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Romania: Parliament Extends Controversial Restitution Law

Romania's parliament today approved a three-month extension to a property restitution law that came into force earlier this year. The approval came despite opposition from ultranationalist lawmakers, who say the high number of claims from descendants of noble families -- including a lawsuit by Romania's former monarch, Michael -- will "endanger" Romania's national security. RFE/RL correspondent Eugen Tomiuc reports:

Prague, 29 August 2001 (RFE/RL) -- Romania's lower house of parliament today extended by three months the deadline for submitting property restitution claims, after the Senate approved the extension earlier this week.

A restitution law adopted earlier this year (January) provided for claims to be submitted no later than 15 August, but Romania's government -- faced with a record number of high-profile claims -- decided to ask parliament for an extension of the deadline.

The government's decision came as Romanians who reside abroad complained they were unaware of the restitution law or had not had enough time to prepare their claims.

But it was an especially high-profile claim earlier this month (7 August) by King Michael -- Romania's former monarch -- for the return of a 19th-century castle that triggered a wave of property restitution demands.

King Michael is seeking the return of properties in the southern Carpathians, including Peles Castle, a former summer residence that was seized by communists after Michael's forced abdication in 1947.

But Peles -- a beautiful castle dating from the 1870s -- is also the most popular museum in Romania, and some officials in the Social Democratic government have said the castle may not be returned.

Peles was built by Romania's first king, Charles I of Hohenzollern-Sigmaringen, and had already been partially turned into a museum during his rule. Communists kept parts of the Peles museum open until the early 1970s, when late dictator Nicolae Ceausescu closed the museum and turned the palace into a personal residence.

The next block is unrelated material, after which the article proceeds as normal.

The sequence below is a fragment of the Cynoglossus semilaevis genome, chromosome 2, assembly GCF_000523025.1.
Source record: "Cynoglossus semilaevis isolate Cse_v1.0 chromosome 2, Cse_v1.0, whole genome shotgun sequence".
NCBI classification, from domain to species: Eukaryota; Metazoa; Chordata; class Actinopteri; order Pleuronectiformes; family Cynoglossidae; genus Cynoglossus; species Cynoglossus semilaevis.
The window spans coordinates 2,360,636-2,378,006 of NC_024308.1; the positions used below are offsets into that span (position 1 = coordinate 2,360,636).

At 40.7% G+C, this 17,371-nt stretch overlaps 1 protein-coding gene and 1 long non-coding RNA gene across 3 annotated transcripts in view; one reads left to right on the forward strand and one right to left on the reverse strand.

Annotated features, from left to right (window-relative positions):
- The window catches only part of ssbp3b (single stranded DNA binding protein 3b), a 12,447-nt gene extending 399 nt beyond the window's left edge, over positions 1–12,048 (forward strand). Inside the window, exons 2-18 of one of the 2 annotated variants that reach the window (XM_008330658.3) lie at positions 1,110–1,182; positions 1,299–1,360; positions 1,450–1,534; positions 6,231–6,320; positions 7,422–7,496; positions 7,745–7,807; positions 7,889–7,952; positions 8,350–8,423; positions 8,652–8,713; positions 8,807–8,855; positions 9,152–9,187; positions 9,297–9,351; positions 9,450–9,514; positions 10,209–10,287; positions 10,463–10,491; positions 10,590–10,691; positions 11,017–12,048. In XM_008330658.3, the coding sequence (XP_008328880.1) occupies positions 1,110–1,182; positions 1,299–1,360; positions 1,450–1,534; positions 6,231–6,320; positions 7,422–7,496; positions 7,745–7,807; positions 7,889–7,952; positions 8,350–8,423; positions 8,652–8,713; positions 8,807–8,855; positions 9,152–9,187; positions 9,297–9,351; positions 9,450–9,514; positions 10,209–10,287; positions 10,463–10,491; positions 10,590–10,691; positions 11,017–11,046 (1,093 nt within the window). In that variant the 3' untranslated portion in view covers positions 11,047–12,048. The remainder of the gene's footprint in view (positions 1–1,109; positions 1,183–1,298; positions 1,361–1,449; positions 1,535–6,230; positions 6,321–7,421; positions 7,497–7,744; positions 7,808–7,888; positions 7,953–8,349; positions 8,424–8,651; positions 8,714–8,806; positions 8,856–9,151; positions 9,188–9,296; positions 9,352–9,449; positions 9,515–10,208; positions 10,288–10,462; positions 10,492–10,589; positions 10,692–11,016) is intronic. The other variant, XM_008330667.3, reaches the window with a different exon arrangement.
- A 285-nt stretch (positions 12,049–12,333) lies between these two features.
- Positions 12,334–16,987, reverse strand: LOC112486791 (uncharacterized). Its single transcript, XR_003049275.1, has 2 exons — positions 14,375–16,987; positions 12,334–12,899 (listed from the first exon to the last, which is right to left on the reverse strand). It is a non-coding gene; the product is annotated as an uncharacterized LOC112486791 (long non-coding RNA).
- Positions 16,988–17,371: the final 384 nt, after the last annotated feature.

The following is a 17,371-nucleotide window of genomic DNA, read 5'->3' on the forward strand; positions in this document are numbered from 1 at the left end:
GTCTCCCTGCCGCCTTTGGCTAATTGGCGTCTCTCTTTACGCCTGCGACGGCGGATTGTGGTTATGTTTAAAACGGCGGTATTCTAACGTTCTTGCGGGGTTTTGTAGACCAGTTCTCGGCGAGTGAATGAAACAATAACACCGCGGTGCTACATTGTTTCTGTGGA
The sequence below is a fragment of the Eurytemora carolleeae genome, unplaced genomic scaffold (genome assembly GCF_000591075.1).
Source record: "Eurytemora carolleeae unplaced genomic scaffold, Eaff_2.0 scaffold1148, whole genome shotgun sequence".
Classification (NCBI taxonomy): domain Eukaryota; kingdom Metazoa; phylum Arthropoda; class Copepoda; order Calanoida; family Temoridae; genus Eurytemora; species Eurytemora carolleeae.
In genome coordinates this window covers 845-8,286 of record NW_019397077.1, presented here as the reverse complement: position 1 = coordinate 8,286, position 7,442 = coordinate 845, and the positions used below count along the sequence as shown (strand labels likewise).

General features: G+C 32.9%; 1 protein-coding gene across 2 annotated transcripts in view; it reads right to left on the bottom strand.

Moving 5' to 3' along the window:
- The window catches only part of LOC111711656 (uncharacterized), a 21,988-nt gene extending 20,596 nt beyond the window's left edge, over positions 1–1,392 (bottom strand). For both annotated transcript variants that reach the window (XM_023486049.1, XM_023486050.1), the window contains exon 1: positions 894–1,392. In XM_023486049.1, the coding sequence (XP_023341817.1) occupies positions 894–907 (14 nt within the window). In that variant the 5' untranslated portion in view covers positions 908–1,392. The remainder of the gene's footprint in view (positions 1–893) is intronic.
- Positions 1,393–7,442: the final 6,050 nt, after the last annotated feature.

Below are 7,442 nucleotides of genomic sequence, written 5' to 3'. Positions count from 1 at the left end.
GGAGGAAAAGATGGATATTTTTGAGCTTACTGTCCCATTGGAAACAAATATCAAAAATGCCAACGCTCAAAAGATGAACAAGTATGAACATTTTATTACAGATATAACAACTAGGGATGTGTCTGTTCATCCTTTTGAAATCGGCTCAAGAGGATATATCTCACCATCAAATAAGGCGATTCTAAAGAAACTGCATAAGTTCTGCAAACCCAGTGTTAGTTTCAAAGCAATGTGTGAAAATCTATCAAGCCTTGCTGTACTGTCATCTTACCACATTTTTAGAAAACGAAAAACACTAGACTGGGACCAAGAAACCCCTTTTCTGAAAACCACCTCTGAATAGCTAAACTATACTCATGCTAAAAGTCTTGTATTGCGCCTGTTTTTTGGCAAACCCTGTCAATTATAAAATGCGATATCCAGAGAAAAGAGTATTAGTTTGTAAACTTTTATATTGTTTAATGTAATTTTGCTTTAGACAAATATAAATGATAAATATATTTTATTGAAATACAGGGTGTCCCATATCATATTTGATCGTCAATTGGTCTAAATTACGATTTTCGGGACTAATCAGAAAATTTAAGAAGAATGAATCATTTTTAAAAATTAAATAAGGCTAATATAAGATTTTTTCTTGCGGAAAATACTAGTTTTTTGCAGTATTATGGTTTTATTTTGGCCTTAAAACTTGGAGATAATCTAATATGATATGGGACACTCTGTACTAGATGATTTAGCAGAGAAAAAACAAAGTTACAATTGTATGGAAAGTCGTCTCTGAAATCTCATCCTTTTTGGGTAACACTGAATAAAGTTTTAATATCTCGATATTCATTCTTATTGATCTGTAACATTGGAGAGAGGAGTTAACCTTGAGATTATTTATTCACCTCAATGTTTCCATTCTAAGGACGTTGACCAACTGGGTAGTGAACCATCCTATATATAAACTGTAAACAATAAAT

The museum was reopened for the public after the 1989 popular revolt that toppled Ceausescu's regime.

Michael's attempt to regain his castle sparked criticism from ultranationalist politicians, members of the governing Social Democratic Party and some journalists. Several newspapers have launched a media campaign against Michael's claims, accusing him of greed and what they call a "lack of patriotism."

But the former monarch's lawyer, Adrian Vasiliu, tells RFE/RL that Michael wants to leave the castle under the state's administration provided that the government gives him moral reparation and officially recognizes him as the rightful owner.

"The king never intended to use the castle for himself, but to leave it perpetually in the administration of the Romanian government, with all the results -- which include collecting the income generated by the [Peles] museum. But morally, there is a basic condition which the King cannot renounce: the government must officially and legally recognize that the [Peles] domain, including the castle, have been and are his majesty's rightful properties."

The government earlier this year mended its relationship with Michael after a decade of animosity. President Ion Iliescu in May formally invited the king to visit Romania and subsequently met with him in Bucharest.

Vasiliu says Michael's relations with both Iliescu and Prime Minister Adrian Nastase are as good as ever, despite the irritation shown by some government officials toward the former monarch's claims: